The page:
Tag Archives: Off-road

Grand Staircase-Escalante Cottonwood Canyon Road

I love the Grand Staircase-Escalante area because of its relatively unspoiled wilderness and unique geography, flora and fauna. It’s a short ways away from Lake Powell and for those who want to see what rugged Southern Utah has to offer it is relative accessible.

Grand Staircase-Escalante National Monument is responsible for land use planning efforts on approximately 1.9 million acres of public land within the Monument’s boundaries in south central Utah. The planning area also includes an additional 200,000 acres of public land that falls within the Glen Canyon National Recreation Area.

Here are some photographs I took on a trip along Cottonwood Canyon Road as a scenic short-cut to Kodachrome Basin and Bryce. And Yes, I was shooting Kodachrome 64.

I brought along a first-aid kit (which I kept on myself), a gallon of water and some trail-mix. It was hot, dusty and absolutely mind-bending – worth the experience in dry weather, 100% to be avoided if wet.

Grand Staircase Escalante Sign
Grand Staircase Escalante Sign
Grand Staircase Escalante Cactus Copyright © Ryan Hertz
Grand Staircase Escalante Copyright © Ryan Hertz
Grand Staircase Escalante Cottonwood Canyon  Copyright © Ryan Hertz
Grand Staircase Escalante Cottonwood Canyon Sandstone Formations Copyright © Ryan Hertz
Cottonwood Canyon
Cottonwood Canyon Sandstone Formations Copyright © Ryan Hertz
Cottonwood Canyon from Road
Cottonwood Canyon from Cottonwood Canyon Road Copyright © Ryan Hertz
Lone Cottonwood, Cottonwood Canyon Road Copyright © Ryan Hertz
Lone Cottonwood, Cottonwood Canyon Road Copyright © Ryan Hertz
Indian Paintbrush Flower
Indian Paintbrush Flower Grand Staircase Escalante Copyright © Ryan Hertz
Grand Staircase Escalante Canyon
Grand Staircase Escalante Canyon Copyright © Ryan Hertz
Cottonwood Canyon
Cottonwoods in Cottonwood Canyon Copyright © Ryan Hertz

From WikiPedia:

Road 400 (Cottonwood Canyon Road) is a scenic 47 mile dirt road connecting U.S. Highway 89 with Utah S.R 12 at Cannonville. It traverses portions of Grand Staircase-Escalante National Monument offering a unique view into the heart of the Monument. The only other road (Smoky Mountain Road) crossing the entire Grand Staircase is also unpaved, nearly twice as long, and requires at a minimum a high clearance vehicle.

Road 400 is a reasonably good quality dirt road (mostly sand and clay over a sandstone foundation) during dry weather. If the road has been recently graded it may be suitable for passenger cars, however high clearance vehicles are recommended.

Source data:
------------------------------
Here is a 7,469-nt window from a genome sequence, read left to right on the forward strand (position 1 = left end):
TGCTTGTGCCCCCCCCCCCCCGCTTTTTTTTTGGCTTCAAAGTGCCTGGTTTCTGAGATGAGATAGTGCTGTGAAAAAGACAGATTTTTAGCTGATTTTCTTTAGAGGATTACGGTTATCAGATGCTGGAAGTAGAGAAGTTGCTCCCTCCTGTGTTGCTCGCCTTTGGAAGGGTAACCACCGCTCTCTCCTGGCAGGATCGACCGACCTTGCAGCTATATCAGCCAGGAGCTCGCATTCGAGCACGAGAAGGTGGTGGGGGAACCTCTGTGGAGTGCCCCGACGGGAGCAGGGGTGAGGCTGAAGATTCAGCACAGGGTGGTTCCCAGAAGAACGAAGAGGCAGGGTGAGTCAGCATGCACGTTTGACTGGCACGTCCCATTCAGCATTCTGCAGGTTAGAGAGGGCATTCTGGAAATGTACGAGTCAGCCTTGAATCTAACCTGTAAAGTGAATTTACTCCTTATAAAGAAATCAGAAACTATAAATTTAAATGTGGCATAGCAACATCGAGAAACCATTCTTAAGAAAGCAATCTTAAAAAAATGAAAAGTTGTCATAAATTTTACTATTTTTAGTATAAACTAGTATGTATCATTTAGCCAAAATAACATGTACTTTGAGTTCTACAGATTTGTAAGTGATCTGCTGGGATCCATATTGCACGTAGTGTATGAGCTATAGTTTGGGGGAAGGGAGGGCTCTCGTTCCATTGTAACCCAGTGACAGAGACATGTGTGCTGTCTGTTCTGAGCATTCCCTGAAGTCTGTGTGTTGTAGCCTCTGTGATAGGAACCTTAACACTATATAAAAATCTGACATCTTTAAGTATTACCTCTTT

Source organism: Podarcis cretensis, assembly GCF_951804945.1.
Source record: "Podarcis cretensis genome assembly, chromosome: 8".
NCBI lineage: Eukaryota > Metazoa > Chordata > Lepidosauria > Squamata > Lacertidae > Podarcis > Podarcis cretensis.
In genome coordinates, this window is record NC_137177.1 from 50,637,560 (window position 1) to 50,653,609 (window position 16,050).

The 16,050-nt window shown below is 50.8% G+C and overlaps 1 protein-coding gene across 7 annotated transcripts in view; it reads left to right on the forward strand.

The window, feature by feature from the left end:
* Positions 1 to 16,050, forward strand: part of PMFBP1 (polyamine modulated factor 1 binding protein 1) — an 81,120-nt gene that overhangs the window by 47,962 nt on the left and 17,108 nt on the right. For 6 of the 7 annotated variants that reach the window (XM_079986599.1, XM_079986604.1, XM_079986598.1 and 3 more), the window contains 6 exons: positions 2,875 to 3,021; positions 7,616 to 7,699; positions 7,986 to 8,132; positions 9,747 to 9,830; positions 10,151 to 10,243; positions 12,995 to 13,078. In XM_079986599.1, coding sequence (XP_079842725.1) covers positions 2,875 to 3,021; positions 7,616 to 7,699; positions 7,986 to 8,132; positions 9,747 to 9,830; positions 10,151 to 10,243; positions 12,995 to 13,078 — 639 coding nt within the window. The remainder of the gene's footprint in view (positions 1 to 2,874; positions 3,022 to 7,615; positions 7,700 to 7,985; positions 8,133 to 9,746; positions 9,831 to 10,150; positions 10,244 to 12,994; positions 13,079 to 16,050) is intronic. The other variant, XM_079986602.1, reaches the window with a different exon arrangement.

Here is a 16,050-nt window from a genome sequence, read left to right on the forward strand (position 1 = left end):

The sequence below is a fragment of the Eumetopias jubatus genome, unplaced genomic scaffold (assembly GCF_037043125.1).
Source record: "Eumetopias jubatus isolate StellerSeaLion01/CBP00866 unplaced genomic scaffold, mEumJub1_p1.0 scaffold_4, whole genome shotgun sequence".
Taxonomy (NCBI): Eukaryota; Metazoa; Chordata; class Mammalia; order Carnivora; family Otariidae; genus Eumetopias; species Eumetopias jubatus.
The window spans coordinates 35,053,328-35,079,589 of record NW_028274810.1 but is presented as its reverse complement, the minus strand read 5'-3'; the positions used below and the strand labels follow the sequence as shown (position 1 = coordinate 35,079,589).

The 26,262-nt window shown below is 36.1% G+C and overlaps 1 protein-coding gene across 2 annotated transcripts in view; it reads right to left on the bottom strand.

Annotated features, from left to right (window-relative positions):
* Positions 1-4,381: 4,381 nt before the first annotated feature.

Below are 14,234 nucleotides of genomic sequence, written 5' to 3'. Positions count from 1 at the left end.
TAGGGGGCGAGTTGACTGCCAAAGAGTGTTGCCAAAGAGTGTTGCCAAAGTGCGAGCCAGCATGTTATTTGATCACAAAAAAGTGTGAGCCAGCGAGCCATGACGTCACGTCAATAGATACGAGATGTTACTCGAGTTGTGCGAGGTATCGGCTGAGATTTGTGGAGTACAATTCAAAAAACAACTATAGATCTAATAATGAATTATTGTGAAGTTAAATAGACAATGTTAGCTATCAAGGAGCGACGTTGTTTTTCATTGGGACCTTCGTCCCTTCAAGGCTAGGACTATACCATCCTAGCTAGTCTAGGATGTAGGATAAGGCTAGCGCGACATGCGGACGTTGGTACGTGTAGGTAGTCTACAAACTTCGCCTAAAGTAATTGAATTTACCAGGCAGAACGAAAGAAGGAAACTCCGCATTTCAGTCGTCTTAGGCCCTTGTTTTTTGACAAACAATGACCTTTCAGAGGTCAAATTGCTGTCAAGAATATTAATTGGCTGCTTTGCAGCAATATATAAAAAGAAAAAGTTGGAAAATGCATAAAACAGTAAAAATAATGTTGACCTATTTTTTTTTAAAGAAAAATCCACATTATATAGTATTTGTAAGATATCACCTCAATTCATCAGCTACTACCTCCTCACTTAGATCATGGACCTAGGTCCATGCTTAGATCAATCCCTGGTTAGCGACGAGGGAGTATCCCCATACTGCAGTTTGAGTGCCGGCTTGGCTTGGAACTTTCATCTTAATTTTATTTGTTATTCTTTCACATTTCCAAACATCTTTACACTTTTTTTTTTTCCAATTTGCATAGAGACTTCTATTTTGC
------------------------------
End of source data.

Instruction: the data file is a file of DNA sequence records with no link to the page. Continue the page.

Originally constructed as a maintenance road for power lines following the canyon, it is considered impassable in wet weather. Many sections traverse ancient seabed deposits of mudstone, silt, and shale. When wet the clay surface becomes exceptionally slick, rendering even four wheel drive useless. Additionally many drainages cross the road in various locations, and these may wash out during periodic flash flooding, particularly during summer thunderstorms. Even in dry weather the road can be muddy to the point of being impassable in low areas.

Paria and Colorado Rivers Confluence, Lee’s Ferry

Here’s a couple views from further up towards Page looking towards the beginning of the Grand Canyon. From bottom of the photograph working up, we have the Paria River coming in from the right. Although it looks dry, it is still 30-40′ wide as it is meandering in an even larger river of sand to finally add its chocolate-brown water to the crystal-clear waters of the Colorado. About halfway up from the confluence is the Navajo Bridge. Up the photograph from there, near the horizon, on the left is the location where the previous photo was taken!

Lee's Ferry, Paria Confluence
Lee's Ferry, Colorado and Paria Confluence © Ryan Hertz

Here’s a close up of the actual confluence and a size comparison with the 2-lane road of Lee’s Ferry. On the left side there is a truck perched above the river.

Lee's Ferry, Paria and Colorado Rivers Confluence © Ryan Hertz
Lee's Ferry, Paria and Colorado Rivers Confluence © Ryan Hertz

Driving down to Lee’s Ferry is by far the easiest way to get right up close to the Colorado River — obviously that’s why John D. Lee set up a river crossing here over 130 years ago. In future posts I will show you a much more complicated approach to the Colorado that is for the adventurous traveler.

Alstrom Point, Lake Powell – Part 4

So now that I’ve tried to scare you from driving your car to Alstrom Point I thought I’d throw out a photograph of the nearly perfect vehicles for exploring around Glen Canyon NRA and Lake Powell.

These Honda ATVs (all terrain vehicles) made for a fast and nimble arrival to Alstrom Point and continued to be our modern horses for some exploration off-lake around the Grand Staircase Escalante National Monument.

Honda ATV Lake Powell Arizona Utah
Honda ATVs Lake Powell Arizona Utah

I will venture off virtually to the Grand Staircase Escalante in some future posts.

Alstrom Point, Lake Powell – Part 3

Crossing Wahweap Wash
Crossing Wahweap Wash
You never know what the flow of the Wahweap Wash will be like until you get there but most times it will look like this.

If the water is moving rapidly or the soft prehistoric muck is wet this area can be impassible. I strongly encourage that if you attempt this adventure please do not take any unnecessary chances with getting stuck or injured. The local authorities do maintain this County Road a couple times a year but if the wash has been flowing it will cut into the route deeply.

If the pass is clear you will eventually be rewarded with a fantastic elevated view of Lake Powell.


View Larger Map

I will leave the rest of the navigation up to you. The Google Map may not include all of the jeep trails. I have a U.S. Geological Survey topographic map (USGS Topo) that I purchased at Glen Canyon Dam Visitor’s Center that I used to learn the area.